ELLNER: Right. Firstly, with regard to the size of the protests, it is true that they don’t compare to the protests that took place prior to Chávez’s overthrow. And the–you know, in Spanish it’s called poder de convocatoria, the ability of the government to mobilize the people in vast numbers, which the government has retained throughout the whole–these fifteen years the government has been able to call for massive demonstrations. The opposition did at the time of the coup and at the time of the general strike, which took place a few months after, seven or eight months after that.

But between then and now, the opposition’s ability to get people on the streets has not been as great. That has picked up in the last year. During the presidential elections, Capriles was able to mobilize the people so that [snip] think that we’re in a situation now of vast mobilization on both sides. Yesterday, the opposition mobilized in the eastern part of Caracas, which is the middle class, upper middle class area of Caracas, and the Chavista workers, the oil workers federation, called a rally, a march and a rally in favor of the Maduro government, and that was also pretty massive, so that both sides are now able to count on drawing a lot of people onto the streets.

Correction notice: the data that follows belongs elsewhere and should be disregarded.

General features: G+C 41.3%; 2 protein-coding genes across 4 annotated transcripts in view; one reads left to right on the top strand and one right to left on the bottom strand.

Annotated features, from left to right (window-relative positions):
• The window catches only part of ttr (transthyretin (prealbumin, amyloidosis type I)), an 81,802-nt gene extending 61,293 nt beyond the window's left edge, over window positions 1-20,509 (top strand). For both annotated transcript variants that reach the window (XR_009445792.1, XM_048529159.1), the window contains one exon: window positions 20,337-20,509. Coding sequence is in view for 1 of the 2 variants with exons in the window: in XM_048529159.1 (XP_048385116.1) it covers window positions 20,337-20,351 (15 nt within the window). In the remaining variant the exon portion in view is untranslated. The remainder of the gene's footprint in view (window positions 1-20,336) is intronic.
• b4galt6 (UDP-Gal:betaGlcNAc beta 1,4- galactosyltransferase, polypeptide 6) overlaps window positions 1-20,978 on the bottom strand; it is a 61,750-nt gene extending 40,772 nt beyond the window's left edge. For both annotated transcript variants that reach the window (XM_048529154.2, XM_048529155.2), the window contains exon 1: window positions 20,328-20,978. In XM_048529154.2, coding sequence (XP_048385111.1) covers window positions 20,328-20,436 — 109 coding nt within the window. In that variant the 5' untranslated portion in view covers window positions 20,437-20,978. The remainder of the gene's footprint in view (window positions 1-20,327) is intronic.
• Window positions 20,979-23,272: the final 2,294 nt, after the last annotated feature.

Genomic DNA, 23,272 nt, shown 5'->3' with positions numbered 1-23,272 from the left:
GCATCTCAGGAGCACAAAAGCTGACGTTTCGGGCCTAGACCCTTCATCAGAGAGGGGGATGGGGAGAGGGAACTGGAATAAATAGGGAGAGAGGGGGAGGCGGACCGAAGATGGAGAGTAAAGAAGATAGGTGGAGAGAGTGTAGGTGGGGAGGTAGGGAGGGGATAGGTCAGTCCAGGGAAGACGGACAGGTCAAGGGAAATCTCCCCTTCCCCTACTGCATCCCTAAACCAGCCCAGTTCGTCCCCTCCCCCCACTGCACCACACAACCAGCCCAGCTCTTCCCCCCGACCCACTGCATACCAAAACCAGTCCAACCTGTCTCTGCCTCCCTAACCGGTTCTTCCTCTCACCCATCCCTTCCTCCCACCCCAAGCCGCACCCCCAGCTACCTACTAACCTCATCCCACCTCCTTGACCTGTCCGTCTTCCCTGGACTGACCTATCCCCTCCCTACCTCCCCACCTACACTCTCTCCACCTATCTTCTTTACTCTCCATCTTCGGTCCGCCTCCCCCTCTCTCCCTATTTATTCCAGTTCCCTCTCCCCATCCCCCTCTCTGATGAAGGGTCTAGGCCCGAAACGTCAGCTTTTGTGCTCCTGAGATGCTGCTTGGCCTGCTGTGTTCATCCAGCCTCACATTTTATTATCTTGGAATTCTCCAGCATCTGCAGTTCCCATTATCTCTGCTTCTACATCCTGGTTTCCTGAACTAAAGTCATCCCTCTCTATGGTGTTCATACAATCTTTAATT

But I must add that one of the distinguishing characteristics of these mobilizations all along, going back to the beginning of the Chávez period, is the fact that the opposition mobilizes in the middle and upper middle class areas. For instance, in Caracas, the eastern part of Caracas is middle and upper middle class, and that’s where the opposition demonstrations are taking place, whereas the popular sectors of the population live in the western part of Caracas, and they have a marked presence in the downtown area of Caracas. So that’s where the Chavistas, the Chavista concentrations are located. This march yesterday was, you know, in the western part of Caracas, and it ended up in the downtown section.

So there is a class bifurcation, and I think that as long as that continues, the ability of the opposition to bring about this regime change will be rather limiting.

NOOR: And, finally, we’re almost out of time. But what has been the U.S.’s role in this? We know they have worked to destabilize Venezuela in the past. They’ve funded opposition groups. And what impact is it having on the ground in Venezuela?